Inter Partes Reexamination
H.R.2795 proposes conforming the current reexamination estoppel provisions to those proposed for opposition proceedings, eliminating
the provision to "could have raised."18 Any reexamination request made during the nine-month opposition period will be treated as an opposition and requests made
during pending opposition proceedings will be stayed. Effectively, these revisions will make the opposition the primary avenue
for postgrant challenges and remove reexamination as a timely mechanism for narrowing or canceling a competitor's patent claims.
PROVISIONS SIMPLIFYING AND HARMONIZING THE PATENT SYSTEM
First Inventor-to-File and Assignee Filing Systems
The Act will change the patent system from a first-to-invent to a first-inventor-to-file system, limiting interference proceedings
to inventorship disputes.19 Although the bill makes clear that a valid patent can only be obtained through an inventor, application filing would be
permitted by the assignee.20
The provisions will simplify filing procedures and provide certainty to priority disputes. These will also increase the urgency
to secure an early filing date and further raise the existing tension between balancing filing strategy with actual reduction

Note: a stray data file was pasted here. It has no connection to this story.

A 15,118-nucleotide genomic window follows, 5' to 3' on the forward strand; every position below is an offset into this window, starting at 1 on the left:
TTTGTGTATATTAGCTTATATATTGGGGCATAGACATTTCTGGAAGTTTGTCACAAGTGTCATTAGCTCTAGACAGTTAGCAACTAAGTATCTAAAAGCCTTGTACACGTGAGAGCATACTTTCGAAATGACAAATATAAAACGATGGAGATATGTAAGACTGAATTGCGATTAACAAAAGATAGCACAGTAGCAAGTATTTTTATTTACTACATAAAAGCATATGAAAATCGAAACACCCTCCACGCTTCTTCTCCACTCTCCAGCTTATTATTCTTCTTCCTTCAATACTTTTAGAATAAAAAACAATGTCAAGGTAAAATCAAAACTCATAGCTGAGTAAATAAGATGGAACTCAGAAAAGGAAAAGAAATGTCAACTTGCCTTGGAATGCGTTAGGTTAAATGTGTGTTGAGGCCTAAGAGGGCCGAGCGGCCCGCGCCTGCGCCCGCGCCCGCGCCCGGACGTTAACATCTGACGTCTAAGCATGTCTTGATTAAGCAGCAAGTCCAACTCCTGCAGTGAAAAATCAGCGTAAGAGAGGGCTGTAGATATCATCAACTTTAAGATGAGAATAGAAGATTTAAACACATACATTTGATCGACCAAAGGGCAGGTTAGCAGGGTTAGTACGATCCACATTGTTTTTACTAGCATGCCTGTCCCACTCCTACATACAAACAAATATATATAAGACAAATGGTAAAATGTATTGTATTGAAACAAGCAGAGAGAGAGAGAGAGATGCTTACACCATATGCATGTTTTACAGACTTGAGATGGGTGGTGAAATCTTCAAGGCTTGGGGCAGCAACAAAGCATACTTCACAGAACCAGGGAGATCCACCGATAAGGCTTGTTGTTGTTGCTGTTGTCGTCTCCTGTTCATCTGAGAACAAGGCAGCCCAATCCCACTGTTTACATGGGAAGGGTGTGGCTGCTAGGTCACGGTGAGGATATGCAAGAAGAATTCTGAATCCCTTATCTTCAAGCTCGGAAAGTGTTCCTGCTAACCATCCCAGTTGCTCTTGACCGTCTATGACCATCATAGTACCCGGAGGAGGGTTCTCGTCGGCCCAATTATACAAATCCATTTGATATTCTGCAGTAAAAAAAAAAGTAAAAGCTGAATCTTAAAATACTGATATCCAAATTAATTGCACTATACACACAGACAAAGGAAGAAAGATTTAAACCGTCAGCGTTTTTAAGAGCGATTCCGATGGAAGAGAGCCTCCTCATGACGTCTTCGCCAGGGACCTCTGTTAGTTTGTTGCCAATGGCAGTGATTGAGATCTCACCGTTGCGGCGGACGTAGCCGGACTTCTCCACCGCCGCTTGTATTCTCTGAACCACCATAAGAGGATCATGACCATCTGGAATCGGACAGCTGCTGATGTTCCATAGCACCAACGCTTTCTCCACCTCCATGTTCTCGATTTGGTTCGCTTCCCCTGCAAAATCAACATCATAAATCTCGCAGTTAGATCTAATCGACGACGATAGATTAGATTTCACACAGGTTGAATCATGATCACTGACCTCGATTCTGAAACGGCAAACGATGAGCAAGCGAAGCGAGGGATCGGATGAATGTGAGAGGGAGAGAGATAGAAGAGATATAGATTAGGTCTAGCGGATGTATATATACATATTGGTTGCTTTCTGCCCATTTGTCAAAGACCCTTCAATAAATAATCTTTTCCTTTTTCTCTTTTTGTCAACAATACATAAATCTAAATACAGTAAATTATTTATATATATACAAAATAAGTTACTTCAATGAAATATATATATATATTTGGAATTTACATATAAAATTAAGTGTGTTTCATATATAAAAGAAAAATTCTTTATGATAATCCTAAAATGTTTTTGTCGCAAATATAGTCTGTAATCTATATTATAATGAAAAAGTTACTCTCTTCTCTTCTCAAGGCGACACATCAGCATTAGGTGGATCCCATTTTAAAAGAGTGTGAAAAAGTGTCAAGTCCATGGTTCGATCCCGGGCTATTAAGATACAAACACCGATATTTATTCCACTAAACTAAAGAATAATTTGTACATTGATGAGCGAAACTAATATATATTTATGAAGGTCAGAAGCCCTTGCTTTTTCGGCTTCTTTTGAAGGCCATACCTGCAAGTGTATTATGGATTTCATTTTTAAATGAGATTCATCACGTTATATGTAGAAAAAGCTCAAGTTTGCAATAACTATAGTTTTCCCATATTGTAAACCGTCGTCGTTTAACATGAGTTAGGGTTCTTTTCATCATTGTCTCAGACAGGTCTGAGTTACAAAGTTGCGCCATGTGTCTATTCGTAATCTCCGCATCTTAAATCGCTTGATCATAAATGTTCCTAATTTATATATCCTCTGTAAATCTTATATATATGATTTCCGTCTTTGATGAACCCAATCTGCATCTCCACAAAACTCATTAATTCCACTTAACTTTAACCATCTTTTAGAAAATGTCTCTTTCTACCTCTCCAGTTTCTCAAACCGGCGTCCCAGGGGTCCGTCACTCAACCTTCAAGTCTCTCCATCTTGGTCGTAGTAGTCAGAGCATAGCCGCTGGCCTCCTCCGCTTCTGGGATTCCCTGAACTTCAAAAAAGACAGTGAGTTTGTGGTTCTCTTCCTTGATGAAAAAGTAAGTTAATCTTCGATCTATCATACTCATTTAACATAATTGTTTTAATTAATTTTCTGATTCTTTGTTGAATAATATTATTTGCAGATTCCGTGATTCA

to practice and with providing an enabling disclosure.
Redefinition of Prior Art
The Act will substantially limit the scope of prior art to patents, publications or other information that is publicly known,
but would maintain a one year grace period for the inventor's own work.21 Offers for sale or secret use by another would not invalidate a patent. Information would be deemed publicly known if it
(1) was reasonably and effectively accessible through its use, sale or other disclosure or (2) is embodied in or inherent
in reasonably and effectively accessible subject matter.
The proposed narrowing of applicable prior art by eliminating invalidating secret offers for sale and prior, secret development
by another will preclude the defense of prior invention by another, including those inventions maintained as a trade secret.
The emphasis on accessibility may become problematic in fields such as software where a large body of prior art is not in
patents or printed publications. In formulating IP strategy, a company will need to anticipate litigation surrounding this
issue and also what constitutes information embodied in accessible subject matter.
IP stakeholders continue to maintain a "wait and see" posture. However, it remains to be seen whether controversial issues
such as the apportionment of damages will delay enactment of other provisions in the bill.22 If the reforms are enacted, all stakeholders should be diligent in prioritizing and implementing modifications to portfolio
management and strategy that synchronize the scope and protection of IP assets to company business goals.
David A. Gay, PhD, is counsel in the law firm of McDermott Will & Emery LLP, San Diego, CA, 858.643.1411, email@example.com
William Gaede is a partner in in the firm's Palo Alto office,
1. H.R.2795. 109th Cong. 2005.
2. 5 Stat. 117.
3. Merrill S, Levin R, Myers M, eds. Federal Trade Commission, To Promote Innovation: The Proper Balance of Competition and
Patent Law and Policy (Oct 2003); Committee on Intellectual Property Rights in the Knowledge-Based Economy, National Research
Council, A Patent System for the 21st Century. The National Academies Press. Apr 2004.